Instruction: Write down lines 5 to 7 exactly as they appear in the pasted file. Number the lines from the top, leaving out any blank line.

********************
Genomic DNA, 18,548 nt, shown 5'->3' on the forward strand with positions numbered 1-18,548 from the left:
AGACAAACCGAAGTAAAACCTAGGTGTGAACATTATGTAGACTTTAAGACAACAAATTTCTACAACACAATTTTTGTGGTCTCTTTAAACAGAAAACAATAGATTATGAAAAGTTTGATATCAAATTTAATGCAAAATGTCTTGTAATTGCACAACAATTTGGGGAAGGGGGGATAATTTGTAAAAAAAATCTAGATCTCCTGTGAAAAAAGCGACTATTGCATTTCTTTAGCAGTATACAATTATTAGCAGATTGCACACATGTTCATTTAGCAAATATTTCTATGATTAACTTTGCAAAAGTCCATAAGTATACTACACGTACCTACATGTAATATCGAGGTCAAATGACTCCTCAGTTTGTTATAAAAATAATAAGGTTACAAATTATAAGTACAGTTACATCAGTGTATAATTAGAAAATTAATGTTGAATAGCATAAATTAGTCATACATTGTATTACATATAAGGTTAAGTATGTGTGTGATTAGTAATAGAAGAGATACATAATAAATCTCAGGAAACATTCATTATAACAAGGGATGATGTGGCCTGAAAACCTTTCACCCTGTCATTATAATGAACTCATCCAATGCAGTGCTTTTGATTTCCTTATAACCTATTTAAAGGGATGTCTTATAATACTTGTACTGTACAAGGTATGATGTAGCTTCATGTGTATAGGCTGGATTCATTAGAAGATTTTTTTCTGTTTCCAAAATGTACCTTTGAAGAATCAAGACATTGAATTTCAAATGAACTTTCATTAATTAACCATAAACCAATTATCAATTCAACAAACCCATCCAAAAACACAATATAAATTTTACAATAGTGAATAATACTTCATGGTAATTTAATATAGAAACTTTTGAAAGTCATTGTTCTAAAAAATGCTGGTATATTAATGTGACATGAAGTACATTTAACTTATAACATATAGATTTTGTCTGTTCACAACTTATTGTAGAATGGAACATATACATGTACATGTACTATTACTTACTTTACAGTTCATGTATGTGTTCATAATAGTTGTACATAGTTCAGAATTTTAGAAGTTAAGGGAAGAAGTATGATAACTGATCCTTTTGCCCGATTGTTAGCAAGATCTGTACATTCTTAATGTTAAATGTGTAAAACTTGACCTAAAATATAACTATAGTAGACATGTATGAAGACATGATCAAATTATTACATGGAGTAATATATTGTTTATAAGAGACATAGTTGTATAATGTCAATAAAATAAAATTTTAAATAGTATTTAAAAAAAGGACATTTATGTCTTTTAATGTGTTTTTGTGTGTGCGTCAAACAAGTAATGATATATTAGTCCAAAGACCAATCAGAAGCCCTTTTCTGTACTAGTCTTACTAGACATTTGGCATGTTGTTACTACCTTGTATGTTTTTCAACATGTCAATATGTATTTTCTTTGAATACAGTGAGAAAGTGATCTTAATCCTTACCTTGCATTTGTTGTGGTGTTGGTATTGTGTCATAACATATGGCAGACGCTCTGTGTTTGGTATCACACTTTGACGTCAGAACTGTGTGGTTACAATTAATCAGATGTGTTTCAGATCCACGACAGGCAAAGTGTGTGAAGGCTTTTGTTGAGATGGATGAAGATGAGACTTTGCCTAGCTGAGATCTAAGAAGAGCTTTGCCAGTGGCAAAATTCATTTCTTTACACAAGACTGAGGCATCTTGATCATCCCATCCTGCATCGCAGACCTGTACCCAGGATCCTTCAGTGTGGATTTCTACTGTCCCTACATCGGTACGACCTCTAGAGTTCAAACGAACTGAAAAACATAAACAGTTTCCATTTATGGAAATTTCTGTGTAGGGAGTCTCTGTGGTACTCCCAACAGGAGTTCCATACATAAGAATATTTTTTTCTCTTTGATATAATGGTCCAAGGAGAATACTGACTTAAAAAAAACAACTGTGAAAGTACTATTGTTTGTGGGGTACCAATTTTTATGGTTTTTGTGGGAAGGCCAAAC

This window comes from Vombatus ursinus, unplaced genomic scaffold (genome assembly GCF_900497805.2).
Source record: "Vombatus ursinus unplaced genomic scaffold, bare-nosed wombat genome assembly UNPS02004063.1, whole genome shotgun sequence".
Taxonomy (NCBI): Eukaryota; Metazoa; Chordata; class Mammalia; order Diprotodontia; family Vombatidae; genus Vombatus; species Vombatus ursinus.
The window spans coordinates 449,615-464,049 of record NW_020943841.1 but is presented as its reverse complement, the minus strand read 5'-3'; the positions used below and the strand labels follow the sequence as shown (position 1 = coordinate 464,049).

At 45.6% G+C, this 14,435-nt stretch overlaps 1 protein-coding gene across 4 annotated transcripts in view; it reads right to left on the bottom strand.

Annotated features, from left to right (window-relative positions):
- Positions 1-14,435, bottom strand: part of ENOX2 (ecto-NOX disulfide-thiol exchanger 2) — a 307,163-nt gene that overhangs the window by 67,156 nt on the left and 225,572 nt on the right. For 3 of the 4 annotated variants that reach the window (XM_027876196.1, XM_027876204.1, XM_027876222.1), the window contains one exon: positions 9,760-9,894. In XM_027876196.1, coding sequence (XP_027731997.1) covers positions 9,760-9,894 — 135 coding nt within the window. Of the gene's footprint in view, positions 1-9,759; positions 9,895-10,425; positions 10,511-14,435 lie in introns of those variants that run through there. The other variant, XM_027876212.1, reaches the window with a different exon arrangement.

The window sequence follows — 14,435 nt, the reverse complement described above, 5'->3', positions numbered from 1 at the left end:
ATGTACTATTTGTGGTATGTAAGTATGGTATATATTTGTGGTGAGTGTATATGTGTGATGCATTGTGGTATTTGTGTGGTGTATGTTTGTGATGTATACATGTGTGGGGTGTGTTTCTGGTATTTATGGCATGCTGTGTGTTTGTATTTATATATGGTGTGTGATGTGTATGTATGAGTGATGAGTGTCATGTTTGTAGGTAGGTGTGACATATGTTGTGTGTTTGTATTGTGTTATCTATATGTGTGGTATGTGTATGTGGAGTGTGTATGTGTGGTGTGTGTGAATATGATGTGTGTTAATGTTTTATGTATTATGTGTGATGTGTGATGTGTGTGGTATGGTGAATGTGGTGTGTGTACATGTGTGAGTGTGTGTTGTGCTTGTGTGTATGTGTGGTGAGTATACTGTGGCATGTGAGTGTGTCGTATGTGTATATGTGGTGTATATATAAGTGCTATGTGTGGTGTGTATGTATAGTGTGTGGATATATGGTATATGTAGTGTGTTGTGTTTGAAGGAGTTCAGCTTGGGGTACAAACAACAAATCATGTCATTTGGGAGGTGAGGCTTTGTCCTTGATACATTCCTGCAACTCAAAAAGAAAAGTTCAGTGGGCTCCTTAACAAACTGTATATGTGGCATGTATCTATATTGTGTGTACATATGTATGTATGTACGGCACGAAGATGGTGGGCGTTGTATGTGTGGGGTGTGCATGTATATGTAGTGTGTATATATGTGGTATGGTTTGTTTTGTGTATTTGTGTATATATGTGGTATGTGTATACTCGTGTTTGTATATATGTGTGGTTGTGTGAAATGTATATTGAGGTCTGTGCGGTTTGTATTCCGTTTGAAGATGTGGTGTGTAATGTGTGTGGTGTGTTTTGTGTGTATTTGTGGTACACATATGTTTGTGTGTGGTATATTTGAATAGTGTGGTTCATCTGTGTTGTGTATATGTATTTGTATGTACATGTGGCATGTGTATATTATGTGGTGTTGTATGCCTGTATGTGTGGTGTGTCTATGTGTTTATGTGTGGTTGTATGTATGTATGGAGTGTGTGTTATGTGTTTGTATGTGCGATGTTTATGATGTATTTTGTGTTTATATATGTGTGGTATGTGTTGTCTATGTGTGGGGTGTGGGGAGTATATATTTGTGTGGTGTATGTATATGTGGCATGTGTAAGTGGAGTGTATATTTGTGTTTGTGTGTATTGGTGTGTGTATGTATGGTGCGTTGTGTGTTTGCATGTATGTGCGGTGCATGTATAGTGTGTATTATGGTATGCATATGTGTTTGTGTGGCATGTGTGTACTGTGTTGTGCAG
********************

Taxonomy (NCBI): Eukaryota; Metazoa; Chordata; class Mammalia; order Diprotodontia; family Vombatidae; genus Vombatus; species Vombatus ursinus.
The window spans coordinates 449,615-464,049 of record NW_020943841.1 but is presented as its reverse complement, the minus strand read 5'-3'; the positions used below and the strand labels follow the sequence as shown (position 1 = coordinate 464,049).

At 45.6% G+C, this 14,435-nt stretch overlaps 1 protein-coding gene across 4 annotated transcripts in view; it reads right to left on the bottom strand.